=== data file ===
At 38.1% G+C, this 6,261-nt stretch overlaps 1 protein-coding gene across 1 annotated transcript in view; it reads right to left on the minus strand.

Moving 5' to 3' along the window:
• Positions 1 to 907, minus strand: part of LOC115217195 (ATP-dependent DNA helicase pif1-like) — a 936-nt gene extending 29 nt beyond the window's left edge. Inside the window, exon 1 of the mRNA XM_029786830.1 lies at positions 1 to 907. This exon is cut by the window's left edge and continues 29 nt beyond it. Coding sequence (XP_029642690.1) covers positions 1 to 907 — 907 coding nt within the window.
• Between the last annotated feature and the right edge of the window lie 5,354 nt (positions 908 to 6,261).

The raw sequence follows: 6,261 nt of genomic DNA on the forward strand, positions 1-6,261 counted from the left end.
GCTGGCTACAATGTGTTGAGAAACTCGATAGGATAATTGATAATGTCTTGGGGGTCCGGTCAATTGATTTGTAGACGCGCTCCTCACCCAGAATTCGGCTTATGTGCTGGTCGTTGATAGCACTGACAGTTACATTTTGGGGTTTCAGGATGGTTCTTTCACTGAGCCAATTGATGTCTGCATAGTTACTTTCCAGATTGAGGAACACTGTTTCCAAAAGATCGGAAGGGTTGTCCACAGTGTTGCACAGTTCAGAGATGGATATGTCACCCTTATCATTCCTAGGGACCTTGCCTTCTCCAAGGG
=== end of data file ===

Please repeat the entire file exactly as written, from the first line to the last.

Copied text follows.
At 38.1% G+C, this 6,261-nt stretch overlaps 1 protein-coding gene across 1 annotated transcript in view; it reads right to left on the minus strand.

Moving 5' to 3' along the window:
• Positions 1 to 907, minus strand: part of LOC115217195 (ATP-dependent DNA helicase pif1-like) — a 936-nt gene extending 29 nt beyond the window's left edge. Inside the window, exon 1 of the mRNA XM_029786830.1 lies at positions 1 to 907. This exon is cut by the window's left edge and continues 29 nt beyond it. Coding sequence (XP_029642690.1) covers positions 1 to 907 — 907 coding nt within the window.
• Between the last annotated feature and the right edge of the window lie 5,354 nt (positions 908 to 6,261).

The raw sequence follows: 6,261 nt of genomic DNA on the forward strand, positions 1-6,261 counted from the left end.
GCTGGCTACAATGTGTTGAGAAACTCGATAGGATAATTGATAATGTCTTGGGGGTCCGGTCAATTGATTTGTAGACGCGCTCCTCACCCAGAATTCGGCTTATGTGCTGGTCGTTGATAGCACTGACAGTTACATTTTGGGGTTTCAGGATGGTTCTTTCACTGAGCCAATTGATGTCTGCATAGTTACTTTCCAGATTGAGGAACACTGTTTCCAAAAGATCGGAAGGGTTGTCCACAGTGTTGCACAGTTCAGAGATGGATATGTCACCCTTATCATTCCTAGGGACCTTGCCTTCTCCAAGGG